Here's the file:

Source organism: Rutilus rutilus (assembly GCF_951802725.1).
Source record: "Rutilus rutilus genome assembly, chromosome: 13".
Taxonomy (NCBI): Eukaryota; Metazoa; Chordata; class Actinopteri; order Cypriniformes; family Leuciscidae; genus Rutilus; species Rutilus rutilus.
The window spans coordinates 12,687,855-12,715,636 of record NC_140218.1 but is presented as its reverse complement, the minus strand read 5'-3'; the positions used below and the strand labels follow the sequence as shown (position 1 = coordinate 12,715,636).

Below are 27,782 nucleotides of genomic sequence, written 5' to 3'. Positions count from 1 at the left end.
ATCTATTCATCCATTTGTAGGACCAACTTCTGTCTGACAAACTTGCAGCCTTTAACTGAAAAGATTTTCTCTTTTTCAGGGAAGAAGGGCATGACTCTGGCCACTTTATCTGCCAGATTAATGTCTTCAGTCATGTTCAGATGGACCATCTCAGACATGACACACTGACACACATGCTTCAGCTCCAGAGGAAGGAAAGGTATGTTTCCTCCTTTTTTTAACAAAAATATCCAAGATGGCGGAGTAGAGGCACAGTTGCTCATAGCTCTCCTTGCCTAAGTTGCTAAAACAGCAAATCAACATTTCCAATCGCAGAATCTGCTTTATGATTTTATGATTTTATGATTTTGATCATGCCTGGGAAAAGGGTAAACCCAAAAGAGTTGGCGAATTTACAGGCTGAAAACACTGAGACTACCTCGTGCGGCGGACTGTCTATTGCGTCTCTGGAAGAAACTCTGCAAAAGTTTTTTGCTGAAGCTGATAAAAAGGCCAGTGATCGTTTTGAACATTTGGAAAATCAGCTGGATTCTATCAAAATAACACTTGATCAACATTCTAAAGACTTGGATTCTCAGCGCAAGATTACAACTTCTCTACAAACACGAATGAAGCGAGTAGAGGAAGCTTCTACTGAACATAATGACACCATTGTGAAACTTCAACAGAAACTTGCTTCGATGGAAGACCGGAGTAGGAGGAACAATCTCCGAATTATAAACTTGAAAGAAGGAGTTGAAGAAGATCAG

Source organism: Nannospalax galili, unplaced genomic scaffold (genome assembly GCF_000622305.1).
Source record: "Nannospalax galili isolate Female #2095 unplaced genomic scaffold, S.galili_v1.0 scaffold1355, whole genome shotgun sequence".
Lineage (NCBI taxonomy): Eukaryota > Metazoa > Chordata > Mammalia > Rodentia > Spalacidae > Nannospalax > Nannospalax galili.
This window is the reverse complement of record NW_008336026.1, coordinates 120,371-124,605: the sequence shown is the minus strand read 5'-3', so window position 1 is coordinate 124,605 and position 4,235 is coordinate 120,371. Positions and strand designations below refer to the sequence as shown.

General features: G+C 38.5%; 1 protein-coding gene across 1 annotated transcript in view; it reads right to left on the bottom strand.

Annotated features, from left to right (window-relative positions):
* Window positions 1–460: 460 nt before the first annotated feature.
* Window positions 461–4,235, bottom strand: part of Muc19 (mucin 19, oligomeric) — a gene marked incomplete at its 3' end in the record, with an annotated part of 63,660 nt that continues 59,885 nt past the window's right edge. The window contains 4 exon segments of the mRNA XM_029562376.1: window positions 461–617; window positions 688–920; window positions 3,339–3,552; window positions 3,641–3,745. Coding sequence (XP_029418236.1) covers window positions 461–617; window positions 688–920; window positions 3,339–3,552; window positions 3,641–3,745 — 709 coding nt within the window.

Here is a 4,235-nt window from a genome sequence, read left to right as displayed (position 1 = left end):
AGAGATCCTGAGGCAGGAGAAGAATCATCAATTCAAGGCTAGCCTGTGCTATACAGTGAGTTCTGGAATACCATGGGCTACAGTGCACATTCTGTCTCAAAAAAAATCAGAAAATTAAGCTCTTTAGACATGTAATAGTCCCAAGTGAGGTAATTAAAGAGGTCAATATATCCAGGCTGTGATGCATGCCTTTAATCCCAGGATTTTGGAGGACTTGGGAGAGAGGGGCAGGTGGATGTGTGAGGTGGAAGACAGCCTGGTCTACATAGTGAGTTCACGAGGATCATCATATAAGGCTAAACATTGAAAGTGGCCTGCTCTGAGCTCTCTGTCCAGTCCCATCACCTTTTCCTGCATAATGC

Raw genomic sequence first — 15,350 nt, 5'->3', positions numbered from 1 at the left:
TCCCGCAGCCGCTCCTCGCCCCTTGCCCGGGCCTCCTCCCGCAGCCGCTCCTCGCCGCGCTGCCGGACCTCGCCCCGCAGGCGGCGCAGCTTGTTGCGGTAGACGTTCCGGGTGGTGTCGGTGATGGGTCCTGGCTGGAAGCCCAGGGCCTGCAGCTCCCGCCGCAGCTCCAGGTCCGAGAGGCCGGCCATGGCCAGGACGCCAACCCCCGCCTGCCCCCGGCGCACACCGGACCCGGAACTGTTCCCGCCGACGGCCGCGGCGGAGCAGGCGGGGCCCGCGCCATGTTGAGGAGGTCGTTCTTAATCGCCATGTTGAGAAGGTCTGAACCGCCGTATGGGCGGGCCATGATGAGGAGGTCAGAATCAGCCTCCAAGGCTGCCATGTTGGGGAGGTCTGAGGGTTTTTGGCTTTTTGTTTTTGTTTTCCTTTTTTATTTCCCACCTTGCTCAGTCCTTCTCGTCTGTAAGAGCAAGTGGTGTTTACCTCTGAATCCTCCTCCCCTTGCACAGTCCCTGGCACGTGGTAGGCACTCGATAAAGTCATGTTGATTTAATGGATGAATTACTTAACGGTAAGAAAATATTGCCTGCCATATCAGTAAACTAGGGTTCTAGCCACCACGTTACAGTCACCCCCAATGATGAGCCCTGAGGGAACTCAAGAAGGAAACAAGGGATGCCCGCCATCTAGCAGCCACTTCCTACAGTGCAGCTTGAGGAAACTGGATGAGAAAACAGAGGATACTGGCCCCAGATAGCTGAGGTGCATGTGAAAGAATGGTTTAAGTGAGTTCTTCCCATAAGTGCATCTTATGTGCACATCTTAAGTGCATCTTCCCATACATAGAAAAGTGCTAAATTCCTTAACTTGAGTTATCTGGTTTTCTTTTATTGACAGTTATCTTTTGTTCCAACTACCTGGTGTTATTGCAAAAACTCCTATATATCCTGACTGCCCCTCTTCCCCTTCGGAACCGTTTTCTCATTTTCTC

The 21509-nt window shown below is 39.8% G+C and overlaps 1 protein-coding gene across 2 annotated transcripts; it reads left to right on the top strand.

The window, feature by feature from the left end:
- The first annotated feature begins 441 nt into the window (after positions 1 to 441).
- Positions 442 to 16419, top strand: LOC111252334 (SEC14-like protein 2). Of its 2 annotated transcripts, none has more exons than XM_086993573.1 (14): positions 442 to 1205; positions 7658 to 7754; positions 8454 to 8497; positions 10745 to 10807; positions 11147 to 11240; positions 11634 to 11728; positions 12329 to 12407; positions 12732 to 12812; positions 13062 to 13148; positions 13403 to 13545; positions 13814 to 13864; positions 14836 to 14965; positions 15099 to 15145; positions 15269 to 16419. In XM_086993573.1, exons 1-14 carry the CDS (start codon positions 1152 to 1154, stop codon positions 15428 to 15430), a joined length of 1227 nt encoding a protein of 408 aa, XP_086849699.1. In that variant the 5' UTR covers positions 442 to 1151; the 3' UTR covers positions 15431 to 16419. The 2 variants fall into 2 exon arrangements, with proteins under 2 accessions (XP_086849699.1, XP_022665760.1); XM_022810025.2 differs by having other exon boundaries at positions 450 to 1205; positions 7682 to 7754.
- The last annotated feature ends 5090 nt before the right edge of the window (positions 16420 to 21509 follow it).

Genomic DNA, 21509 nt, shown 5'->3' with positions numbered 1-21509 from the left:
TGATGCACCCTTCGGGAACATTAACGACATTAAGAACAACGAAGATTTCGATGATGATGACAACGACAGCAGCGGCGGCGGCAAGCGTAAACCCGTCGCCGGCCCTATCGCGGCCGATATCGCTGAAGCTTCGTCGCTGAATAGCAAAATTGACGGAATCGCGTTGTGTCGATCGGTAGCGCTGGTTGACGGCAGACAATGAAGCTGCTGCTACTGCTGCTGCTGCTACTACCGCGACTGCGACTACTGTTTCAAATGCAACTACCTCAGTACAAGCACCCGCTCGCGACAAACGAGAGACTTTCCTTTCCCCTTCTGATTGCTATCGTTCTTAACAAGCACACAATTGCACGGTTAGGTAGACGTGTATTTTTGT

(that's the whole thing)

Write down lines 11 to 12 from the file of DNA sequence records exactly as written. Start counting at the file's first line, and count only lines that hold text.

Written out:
General features: G+C 38.5%; 1 protein-coding gene across 1 annotated transcript in view; it reads right to left on the bottom strand.

Annotated features, from left to right (window-relative positions):